Get tactical, Marines!
Wednesday, June 11th, 2003, 9:16 AM
A few weeks ago, three members of the Bungie team, accompanied by a professional filmographer, the intrepid Jim McQuillan, embarked on a top-secret mission to gather intelligence. Their mission - watch and learn from the pros, get some excellent footage and, with luck, fire some guns! Robt, our resident gun nut, was joined by the “Cananimators” Nathan and John for a rendezvous with several members of the U.S. Special Forces for a fun-filled day in Myrtle Beach, SC. This is their story (well, as much of the story we can talk about without endangering National Security!)
We’re going in!
On a beautiful Saturday morning, the guys got up at the crack of dawn to meet up with Lieutenant Colonel Mark on his father’s 700 acre farm. John and Robt both said a “hello” as they shook his hand. When Nathan walked up, he said “Sir” with his handshake. The Colonel looked Nathan up and down, and commented how he looked like he could be one of his old SF guys! Definitely not what he expected – no geeky computer guys from the Northwest, these boys. The Colonel introduced them to Curt -- a sniper school instructor, “Red” -- an active Green Beret, Sean -- an SOF sniper, and two-picnic tables’ worth of guns.
“Sniper rifles, MP5 machine guns, pistols, shotguns, you name it,” explains John.
The Bungie guys were walked through the operation of most of the weapons, paying careful attention to safety, proper firing and loading. Though Robt and Nathan have had some experience with firearms, this would be John’s first time handling guns. It was no surprise to some that Jim already had weapons training! The guys found that some of the guns were quite a bit heavier than they looked or thought they would be.
Suited up in full gear – armored vests, helmets, fatigues, etc – Uncle Sam’s favorite sons went through the weapons walkthrough and showed the Bungie guys how a sniper/spotter team worked; the way they moved together, the way they crept through the underbrush unseen, practically rubbing their face into the ground in order to escape detection. The Colonel and Sean were armed and well-camouflaged in their ghillie suits as they went through the moves (though, admittedly, they did feel a little funny crawling about on a manicured lawn next to a pretty flowerbed). Curt narrated while the snipers moved, stressing the point about how they were always camouflaged and how the spotter is positioned just behind the shooting shoulder of the sniper – to better see where his shot went and provide incremental adjustments to the sniper’s aim. It is good to note here that Mr. McQuillan has, as Robt put it, “the balls of a tiger” as he positioned himself and his camera in front and slightly to one side down the sniper’s line of fire.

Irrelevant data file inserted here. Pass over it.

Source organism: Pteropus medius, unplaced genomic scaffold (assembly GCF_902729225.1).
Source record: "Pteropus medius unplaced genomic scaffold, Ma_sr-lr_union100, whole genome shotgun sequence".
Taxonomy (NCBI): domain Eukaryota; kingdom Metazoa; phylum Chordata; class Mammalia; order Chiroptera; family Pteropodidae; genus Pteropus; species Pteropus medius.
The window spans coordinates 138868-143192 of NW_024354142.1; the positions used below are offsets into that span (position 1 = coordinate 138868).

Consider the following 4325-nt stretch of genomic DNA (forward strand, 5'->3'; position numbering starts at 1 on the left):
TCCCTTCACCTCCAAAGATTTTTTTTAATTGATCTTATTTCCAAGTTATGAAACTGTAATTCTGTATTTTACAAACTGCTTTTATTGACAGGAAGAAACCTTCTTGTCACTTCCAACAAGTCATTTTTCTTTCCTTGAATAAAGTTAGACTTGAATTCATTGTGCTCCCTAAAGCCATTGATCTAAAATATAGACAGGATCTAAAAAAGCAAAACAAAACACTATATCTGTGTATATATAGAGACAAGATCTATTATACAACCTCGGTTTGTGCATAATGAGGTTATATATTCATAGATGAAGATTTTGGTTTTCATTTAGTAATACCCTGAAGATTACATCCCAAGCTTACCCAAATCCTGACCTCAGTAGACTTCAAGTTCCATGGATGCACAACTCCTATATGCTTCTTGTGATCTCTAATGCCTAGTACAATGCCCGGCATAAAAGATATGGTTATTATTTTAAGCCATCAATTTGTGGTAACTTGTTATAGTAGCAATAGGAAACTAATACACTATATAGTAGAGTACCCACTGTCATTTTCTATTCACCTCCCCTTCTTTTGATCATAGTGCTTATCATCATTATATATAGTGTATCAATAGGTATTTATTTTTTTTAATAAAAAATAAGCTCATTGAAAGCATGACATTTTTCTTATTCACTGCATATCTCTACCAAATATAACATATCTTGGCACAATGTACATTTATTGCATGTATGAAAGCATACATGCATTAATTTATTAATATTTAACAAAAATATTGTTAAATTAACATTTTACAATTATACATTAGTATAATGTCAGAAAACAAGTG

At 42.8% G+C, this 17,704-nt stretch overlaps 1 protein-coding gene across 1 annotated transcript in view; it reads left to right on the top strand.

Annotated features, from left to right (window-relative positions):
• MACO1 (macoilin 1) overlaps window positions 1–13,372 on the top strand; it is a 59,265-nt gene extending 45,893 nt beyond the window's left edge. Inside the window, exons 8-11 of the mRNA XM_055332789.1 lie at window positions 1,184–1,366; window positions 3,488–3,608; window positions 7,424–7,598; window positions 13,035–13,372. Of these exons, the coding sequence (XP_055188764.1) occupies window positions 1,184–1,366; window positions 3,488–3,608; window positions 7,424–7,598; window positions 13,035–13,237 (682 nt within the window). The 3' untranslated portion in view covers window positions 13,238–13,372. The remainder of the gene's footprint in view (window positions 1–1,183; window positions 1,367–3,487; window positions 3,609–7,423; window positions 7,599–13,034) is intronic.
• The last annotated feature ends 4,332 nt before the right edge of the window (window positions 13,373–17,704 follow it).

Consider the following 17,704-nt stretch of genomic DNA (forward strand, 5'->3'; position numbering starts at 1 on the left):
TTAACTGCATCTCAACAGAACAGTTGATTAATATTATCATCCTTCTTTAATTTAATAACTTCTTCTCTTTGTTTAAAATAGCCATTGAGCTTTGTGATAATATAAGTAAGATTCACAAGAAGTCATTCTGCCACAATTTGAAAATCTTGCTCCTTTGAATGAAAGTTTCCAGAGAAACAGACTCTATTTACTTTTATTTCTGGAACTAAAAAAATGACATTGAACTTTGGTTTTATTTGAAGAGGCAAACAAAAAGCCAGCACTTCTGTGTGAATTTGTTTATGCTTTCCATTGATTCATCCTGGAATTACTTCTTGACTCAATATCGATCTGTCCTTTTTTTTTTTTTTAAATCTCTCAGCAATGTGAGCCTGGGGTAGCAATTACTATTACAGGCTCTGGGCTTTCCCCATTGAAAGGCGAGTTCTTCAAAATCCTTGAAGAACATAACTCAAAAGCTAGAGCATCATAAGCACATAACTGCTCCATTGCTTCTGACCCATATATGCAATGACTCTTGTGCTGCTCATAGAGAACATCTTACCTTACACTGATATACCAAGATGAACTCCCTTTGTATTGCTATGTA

Curt and Red were wearing over forty pounds of gear in what turned out to be an 80-degree plus weather with about 100% humidity. But these guys were the real thing. Sweating gallons, they went through live fire exercises, running from cover to cover, cornering, clearing out rooms, moving fluidly, the works; never breaking stride, never faltering. When they moved, they were always in communication, either by hand signals or by code spoken out loud. They only demonstrated or uttered the most generic of signals and orders as the majority of what they used on the field were still highly sensitive; read: TOP SECRET.